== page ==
Buying or Selling a Dental Practice: Shares or Assets?
Kutner Law LLP is pleased to be presenting to the Canadian Iraqi Dental Society on Saturday, October 18, 2014. We will be giving legal tips for both buying and selling a dental practice. Please click the link below for more information. Download Presentation now
When one of our dental clients approaches us about buying or selling a dental practice they often ask if they should do it as an asset deal or share deal. An asset deal is when the dentist (or his/her dentistry professional corporation “DPC”) buys the assets of the Seller’s practice whereas a share deal is when the dentist or his/her DPC purchases the shares of the Seller’s DPC. Determining how to structure the deal is often dependent on several factors. Whether to buy or sell assets or shares normally always comes down to tax considerations and the needs of the Seller (as it is presently a Seller’s market).
Sellers who have not used all of their $800,000.00 capital gains exemption in the past almost always want to make use of the capital gains exemption and will generally want to do the deal as a share deal. A share deal allows them (and/or their family members who are shareholders) to make use of the capital gains exemption assuming their dentistry professional corporation is eligible (for more information on the eligibility of a DPC in regard to the capital gains exemption see our blog post “Have you prepared yourself to sell your Dental Practice?”).
Buyers generally want to buy the assets of the practice rather than the shares of the Seller’s DPC. There are a number of reasons:
– In theory this helps avoid the buyer from assuming the liabilities of the DPC, in reality however even if the deal is structured as a share deal we ensure that the Seller discharges any liabilities before closing. It is always important to remember that there may be some warts left with the DPC like unpaid taxes that you will not be assuming in an asset purchase. We always ensure that our buyers are indemnified by the seller, however it can be a pain to go after the seller for these liabilities after closing.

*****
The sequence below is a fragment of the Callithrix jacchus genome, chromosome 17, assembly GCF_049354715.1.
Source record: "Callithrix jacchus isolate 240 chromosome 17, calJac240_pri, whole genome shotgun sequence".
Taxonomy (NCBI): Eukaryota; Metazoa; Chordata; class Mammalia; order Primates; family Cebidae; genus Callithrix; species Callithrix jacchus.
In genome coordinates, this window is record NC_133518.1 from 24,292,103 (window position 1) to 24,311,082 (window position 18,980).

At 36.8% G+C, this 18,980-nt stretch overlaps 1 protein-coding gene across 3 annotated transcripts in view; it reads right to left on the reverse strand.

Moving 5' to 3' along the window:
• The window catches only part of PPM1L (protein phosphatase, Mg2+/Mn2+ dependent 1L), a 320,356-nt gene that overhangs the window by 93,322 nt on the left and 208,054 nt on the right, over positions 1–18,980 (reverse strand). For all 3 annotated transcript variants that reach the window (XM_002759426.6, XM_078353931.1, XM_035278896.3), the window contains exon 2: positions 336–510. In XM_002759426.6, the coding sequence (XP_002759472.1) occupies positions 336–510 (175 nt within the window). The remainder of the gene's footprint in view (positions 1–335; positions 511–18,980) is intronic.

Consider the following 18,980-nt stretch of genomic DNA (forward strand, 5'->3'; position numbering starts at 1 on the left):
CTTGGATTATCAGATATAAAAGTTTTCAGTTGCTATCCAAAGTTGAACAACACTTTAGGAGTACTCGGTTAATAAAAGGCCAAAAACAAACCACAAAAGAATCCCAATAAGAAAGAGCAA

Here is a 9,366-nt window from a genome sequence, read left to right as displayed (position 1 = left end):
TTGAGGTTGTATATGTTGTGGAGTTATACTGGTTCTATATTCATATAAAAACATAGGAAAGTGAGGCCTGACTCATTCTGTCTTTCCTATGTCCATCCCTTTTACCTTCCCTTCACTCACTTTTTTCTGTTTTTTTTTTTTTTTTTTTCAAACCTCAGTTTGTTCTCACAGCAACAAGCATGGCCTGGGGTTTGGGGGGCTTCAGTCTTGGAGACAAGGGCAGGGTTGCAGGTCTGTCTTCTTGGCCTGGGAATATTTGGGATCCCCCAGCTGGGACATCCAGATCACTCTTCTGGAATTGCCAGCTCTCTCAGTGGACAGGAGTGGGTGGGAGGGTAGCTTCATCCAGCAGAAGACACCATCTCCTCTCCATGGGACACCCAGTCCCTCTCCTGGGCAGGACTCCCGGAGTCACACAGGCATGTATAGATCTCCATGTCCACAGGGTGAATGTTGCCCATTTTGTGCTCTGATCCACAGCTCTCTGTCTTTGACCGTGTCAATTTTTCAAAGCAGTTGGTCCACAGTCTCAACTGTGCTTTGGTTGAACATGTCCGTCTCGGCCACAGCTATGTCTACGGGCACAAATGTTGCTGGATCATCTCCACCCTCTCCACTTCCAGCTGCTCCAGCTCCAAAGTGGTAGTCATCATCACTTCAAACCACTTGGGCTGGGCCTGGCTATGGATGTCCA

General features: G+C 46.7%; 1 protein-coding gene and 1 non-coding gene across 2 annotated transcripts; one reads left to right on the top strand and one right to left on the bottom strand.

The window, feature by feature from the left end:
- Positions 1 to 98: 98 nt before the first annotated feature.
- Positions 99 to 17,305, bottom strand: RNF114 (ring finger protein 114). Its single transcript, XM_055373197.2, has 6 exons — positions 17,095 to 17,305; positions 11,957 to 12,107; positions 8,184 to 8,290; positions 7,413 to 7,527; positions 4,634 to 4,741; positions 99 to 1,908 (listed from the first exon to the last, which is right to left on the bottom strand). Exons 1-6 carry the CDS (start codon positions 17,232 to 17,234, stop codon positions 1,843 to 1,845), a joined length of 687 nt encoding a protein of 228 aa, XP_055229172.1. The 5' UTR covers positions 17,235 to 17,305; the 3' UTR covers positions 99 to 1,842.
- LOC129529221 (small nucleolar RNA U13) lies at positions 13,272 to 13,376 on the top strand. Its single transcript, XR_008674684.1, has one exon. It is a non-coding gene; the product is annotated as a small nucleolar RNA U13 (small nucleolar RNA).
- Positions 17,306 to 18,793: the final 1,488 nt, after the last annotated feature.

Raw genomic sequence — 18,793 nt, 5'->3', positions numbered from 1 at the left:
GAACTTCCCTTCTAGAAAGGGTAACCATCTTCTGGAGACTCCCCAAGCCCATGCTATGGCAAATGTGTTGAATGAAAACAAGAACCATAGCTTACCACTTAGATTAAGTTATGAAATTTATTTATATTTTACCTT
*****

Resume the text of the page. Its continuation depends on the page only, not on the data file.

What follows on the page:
– If the Buyer purchases assets he/she (or the purchasing DPC) will be able to depreciate the assets being purchased against income. However, as most dentists utilize a DPC the DPC tax rate is only approximately 15.5% and therefore the tax saving is fairly marginal. Also, there is always an argument between the Seller and the Buyer as to how to allocate the purchase price between the assets being purchased (i.e. goodwill, leasholds, equipment, etc.). The Seller will want to allocate what is known as the undepreciated cost to the hard assets such as leasholds and equipment and a large amount to goodwill. Also, the Buyer will have to pay HST on the amount of the purchase price allocated to leasholds and will not be able to get the paid HST back as dentists are not normally registrants for HST.
– Our clients often ask which is more advantageous with regard to dealing with the employees of the practice, often they think that an asset deal is to the buyer’s advantage. The truth is that regardless of whether it is an asset or share deal the Seller is going to insist that you assume the employees. Sellers do not want to pay the costs of terminating employees. In regard to employees usually we can negotiate a clause whereby the Seller will be responsible for 50% of the costs of any employee terminated within 90 days of closing.
There are additional factors that go into deciding whether the transaction will be structured as a share or asset deal with some criteria set out below:
– It is a Seller’s market and the Seller has all of the power and virtually always dictates that it be a share sale. If you as a Buyer want to purchase you will have to purchase to some extent on the terms dictated by the Seller;
– The Seller may have used his/her total capital gains exemption and therefore may be willing to negotiate an asset sale;
– The Seller may have substantially non-practice (passive assets) assets in the DPC and does not want to sell shares as it may be too difficult to get the DPC to qualify for the capital gain’s exemption; and
– The DPC may not qualify for the capital gains exemption for a number of other reasons.
When contemplating whether to structure the purchase or sale of a dental practice as a share or asset deal it is important that you discuss your situation with both a dental lawyer and accountant who are well versed in dental law. If you would like to meet and discuss any of the topics in this blog post, please don’t hesitate to contact us.
The information set out in this blog post is for information purposes only and should not be construed as legal advice.